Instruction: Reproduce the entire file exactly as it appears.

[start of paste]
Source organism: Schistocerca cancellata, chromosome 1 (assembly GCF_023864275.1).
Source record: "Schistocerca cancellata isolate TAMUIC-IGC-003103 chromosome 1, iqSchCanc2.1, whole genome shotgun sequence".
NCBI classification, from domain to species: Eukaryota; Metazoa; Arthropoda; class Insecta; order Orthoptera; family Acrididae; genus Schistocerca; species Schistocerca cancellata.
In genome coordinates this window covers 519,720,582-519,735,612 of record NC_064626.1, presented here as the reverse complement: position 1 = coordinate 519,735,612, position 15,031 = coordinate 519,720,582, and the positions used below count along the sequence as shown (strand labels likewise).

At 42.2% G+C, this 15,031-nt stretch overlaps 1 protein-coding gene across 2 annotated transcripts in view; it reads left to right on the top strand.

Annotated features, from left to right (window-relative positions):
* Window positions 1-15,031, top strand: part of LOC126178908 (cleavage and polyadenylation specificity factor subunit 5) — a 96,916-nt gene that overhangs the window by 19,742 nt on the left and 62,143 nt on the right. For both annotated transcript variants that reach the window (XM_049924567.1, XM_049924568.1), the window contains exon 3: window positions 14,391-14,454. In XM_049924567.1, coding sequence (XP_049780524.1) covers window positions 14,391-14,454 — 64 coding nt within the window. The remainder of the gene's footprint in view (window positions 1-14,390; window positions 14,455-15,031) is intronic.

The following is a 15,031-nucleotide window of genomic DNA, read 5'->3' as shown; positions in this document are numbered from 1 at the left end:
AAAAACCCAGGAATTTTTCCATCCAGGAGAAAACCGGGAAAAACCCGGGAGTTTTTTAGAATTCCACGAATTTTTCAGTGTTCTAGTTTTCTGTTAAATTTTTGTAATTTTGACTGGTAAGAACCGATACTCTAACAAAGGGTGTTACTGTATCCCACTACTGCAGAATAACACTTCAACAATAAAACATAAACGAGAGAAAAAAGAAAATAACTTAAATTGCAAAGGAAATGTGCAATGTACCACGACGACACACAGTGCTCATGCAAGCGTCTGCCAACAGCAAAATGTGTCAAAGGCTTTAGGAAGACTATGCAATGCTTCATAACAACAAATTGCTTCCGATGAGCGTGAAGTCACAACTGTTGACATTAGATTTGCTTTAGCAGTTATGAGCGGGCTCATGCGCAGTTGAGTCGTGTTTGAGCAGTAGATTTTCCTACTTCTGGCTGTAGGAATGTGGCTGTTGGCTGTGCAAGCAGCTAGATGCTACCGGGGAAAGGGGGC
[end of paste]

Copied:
Source organism: Schistocerca cancellata, chromosome 1 (assembly GCF_023864275.1).
Source record: "Schistocerca cancellata isolate TAMUIC-IGC-003103 chromosome 1, iqSchCanc2.1, whole genome shotgun sequence".
NCBI classification, from domain to species: Eukaryota; Metazoa; Arthropoda; class Insecta; order Orthoptera; family Acrididae; genus Schistocerca; species Schistocerca cancellata.
In genome coordinates this window covers 519,720,582-519,735,612 of record NC_064626.1, presented here as the reverse complement: position 1 = coordinate 519,735,612, position 15,031 = coordinate 519,720,582, and the positions used below count along the sequence as shown (strand labels likewise).

At 42.2% G+C, this 15,031-nt stretch overlaps 1 protein-coding gene across 2 annotated transcripts in view; it reads left to right on the top strand.

Annotated features, from left to right (window-relative positions):
* Window positions 1-15,031, top strand: part of LOC126178908 (cleavage and polyadenylation specificity factor subunit 5) — a 96,916-nt gene that overhangs the window by 19,742 nt on the left and 62,143 nt on the right. For both annotated transcript variants that reach the window (XM_049924567.1, XM_049924568.1), the window contains exon 3: window positions 14,391-14,454. In XM_049924567.1, coding sequence (XP_049780524.1) covers window positions 14,391-14,454 — 64 coding nt within the window. The remainder of the gene's footprint in view (window positions 1-14,390; window positions 14,455-15,031) is intronic.

The following is a 15,031-nucleotide window of genomic DNA, read 5'->3' as shown; positions in this document are numbered from 1 at the left end:
AAAAACCCAGGAATTTTTCCATCCAGGAGAAAACCGGGAAAAACCCGGGAGTTTTTTAGAATTCCACGAATTTTTCAGTGTTCTAGTTTTCTGTTAAATTTTTGTAATTTTGACTGGTAAGAACCGATACTCTAACAAAGGGTGTTACTGTATCCCACTACTGCAGAATAACACTTCAACAATAAAACATAAACGAGAGAAAAAAGAAAATAACTTAAATTGCAAAGGAAATGTGCAATGTACCACGACGACACACAGTGCTCATGCAAGCGTCTGCCAACAGCAAAATGTGTCAAAGGCTTTAGGAAGACTATGCAATGCTTCATAACAACAAATTGCTTCCGATGAGCGTGAAGTCACAACTGTTGACATTAGATTTGCTTTAGCAGTTATGAGCGGGCTCATGCGCAGTTGAGTCGTGTTTGAGCAGTAGATTTTCCTACTTCTGGCTGTAGGAATGTGGCTGTTGGCTGTGCAAGCAGCTAGATGCTACCGGGGAAAGGGGGC